Nothing was farther from the American celebrity columnist. The President’s wife, Eleanor Roosevelt, wrote her My Day column for a quarter of a century from 1935. Walter Lippmann played a statesman in sixty years of columns. Hearst columnist Westbrook Pegler, "the all-time champion of fake populism,” (Thomas Frank) was Time’s man of the year in 1941. Walter Winchell come out of vaudeville, concocted his columns of embroidered gossip. It overflowed into broadcast radio and made establishment figures nervous every Sunday evening. Only lack of TV flair ended Winchell’s run of power that for some bigwigs had been a reign of terror. In the same years, Hollywood gossip-hounds became the arbiters of world taste. Readers of Hedda Hopper’s column at one point numbered thirty million.
The newspaper chapter of the Gutenberg era is a long time dying. But it is dying. Its death throes rattle on in the desperate offers of replacements that clog our in-boxes. The foreign language titles have suffered along with the native press. From 1945 to 1984, Rome had an English language paper called the Daily American. It would go down in the mudslide of newsprint. The industry’s decline was accompanied by a new tourism. Venice, Florence and Rome no longer had expat communities of any substance. English-language tourists passed through, spending a week, maybe only a day or two. The world was open to them, Italy one hurried stop on a busy program.
Christopher P. Winner was the last editor of the Rome Daily American. He was a US citizen who avoided the Yanqui-in-Europe’s fixed smile by being born in Paris of a travelling family and having a life often far from the USA. When the Daily closed he worked elsewhere abroad. But in 2004 he settled again in Rome and founded the American Mag. It shared nothing with the Daily American but Winner’s—CPW’s—know-how. The Mag came out monthly till 2009 when it went exclusively online, non-profit, pro bono. It has a couple of dozen unpaid collaborators. Their motives can lazily be termed self-expression. CPW said his was love for the English language.
The American Mag isn’t part of something bigger, a news organ or an information sheet. It’s entirely made up of columnists’s one-off performances. The one-after-another effect, like a police identity parade, could be taken as an anthology of columns if for some reason they merited a second appearance. The arrangement is like a party where none of the guests are on speaking terms. While this particular reader of the American Mag waxes tender, wafted back to his early Chicago education, he senses an otherworldliness, as if he has stumbled into some limbo where old columns go when they die.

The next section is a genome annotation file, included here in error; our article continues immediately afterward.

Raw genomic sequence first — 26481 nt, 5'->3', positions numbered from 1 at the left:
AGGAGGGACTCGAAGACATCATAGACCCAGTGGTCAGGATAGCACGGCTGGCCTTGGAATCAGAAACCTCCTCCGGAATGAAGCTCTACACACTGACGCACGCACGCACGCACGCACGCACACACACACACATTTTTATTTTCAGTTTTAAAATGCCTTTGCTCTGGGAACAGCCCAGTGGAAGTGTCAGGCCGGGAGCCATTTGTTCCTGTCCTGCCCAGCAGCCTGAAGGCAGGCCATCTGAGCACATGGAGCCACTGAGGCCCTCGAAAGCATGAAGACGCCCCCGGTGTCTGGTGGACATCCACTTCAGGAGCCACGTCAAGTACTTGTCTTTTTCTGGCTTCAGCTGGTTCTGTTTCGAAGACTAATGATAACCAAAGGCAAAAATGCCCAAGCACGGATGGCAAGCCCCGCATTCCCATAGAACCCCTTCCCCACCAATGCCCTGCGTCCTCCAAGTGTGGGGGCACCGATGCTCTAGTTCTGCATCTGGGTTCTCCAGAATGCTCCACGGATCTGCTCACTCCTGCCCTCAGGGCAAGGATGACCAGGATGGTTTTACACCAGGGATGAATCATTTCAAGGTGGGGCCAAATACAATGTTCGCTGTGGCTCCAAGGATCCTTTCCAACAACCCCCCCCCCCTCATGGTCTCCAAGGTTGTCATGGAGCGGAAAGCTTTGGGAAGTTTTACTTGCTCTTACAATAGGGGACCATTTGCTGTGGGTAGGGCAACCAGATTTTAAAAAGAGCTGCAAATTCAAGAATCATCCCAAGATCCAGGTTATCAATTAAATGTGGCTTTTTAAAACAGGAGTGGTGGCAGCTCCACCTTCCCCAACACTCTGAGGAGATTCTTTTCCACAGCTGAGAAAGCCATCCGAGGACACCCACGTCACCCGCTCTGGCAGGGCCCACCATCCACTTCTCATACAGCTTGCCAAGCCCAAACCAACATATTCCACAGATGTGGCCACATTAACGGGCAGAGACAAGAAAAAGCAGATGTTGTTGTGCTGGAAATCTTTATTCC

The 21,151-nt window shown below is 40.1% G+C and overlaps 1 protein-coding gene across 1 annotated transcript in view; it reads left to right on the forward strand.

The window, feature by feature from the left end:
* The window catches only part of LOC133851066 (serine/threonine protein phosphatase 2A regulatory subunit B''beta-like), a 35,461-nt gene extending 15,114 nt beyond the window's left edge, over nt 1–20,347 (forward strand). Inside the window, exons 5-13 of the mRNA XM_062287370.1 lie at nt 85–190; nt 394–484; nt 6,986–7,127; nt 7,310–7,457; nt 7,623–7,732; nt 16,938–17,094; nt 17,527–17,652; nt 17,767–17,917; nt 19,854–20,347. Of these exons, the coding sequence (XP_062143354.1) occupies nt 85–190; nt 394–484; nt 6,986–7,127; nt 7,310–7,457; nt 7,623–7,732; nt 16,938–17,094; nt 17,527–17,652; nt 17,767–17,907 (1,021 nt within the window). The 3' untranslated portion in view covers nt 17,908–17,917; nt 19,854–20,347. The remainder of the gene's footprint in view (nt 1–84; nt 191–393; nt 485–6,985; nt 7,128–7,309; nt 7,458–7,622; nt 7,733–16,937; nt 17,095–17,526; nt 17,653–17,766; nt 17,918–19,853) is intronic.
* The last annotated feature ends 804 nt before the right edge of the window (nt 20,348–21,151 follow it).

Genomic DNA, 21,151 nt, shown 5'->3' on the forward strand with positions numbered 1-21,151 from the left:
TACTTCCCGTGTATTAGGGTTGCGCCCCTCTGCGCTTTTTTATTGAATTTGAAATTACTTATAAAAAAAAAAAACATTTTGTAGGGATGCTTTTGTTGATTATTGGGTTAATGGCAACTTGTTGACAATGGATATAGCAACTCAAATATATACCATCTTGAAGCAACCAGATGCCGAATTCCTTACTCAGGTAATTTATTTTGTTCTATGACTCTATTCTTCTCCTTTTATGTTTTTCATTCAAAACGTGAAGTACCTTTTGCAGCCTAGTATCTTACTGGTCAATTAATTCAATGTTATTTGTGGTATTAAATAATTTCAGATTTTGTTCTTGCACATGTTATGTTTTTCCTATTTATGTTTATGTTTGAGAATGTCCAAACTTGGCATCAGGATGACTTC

No environment could be less suited to the traditional newspaper column than the American Mag. The first thing a columnist had to offer was at least the pretence of belonging to a community. He was one of us trying to make it better. He could be relaxed and friendly about it, or he could be ironic and aloof, but he was always firmly planted beside us. However, as CPW admitted from the launching, he could offer no community. The writers would be from all over the world, and, if anything, it was the universe they wished to improve. They wouldn’t always have something to do with Italy. Maybe they had lived in Rome or even still lived there. Maybe they had tourist memories of Italy or maybe they never got closer to the country than ersatz pizza on Main Street. They could have Italian names letting a reader fantasise about their mixed marriage or marvel at their carefully weeded foreigner’s English.
There is a thirst among contributors to make final statements. The elegiac tone, decidedly elderly, would have stunned us with our second cup of coffee over the first edition at the breakfast table. It wasn’t what we wanted from a columnist even for bedtime reading. World-weariness was acceptable at most for obituaries but no preparation for catching the morning bus and fighting for a seat on the trip to school.
Not that less philosophic views are not represented in the American Mag. Hobbyists do a cookery column or movie review. We imagine a family’s star cook in retirement faced with empty chairs in the dining room or a film buff, shirt sleeves rolled, managing to stay wake in his living-room for a streaming session. One writer seems determined to shock us with a fiction of being a totally unrepentant call girl. But she—maybe he— tires of the game before our hope of a date with a serial killer is portrayed.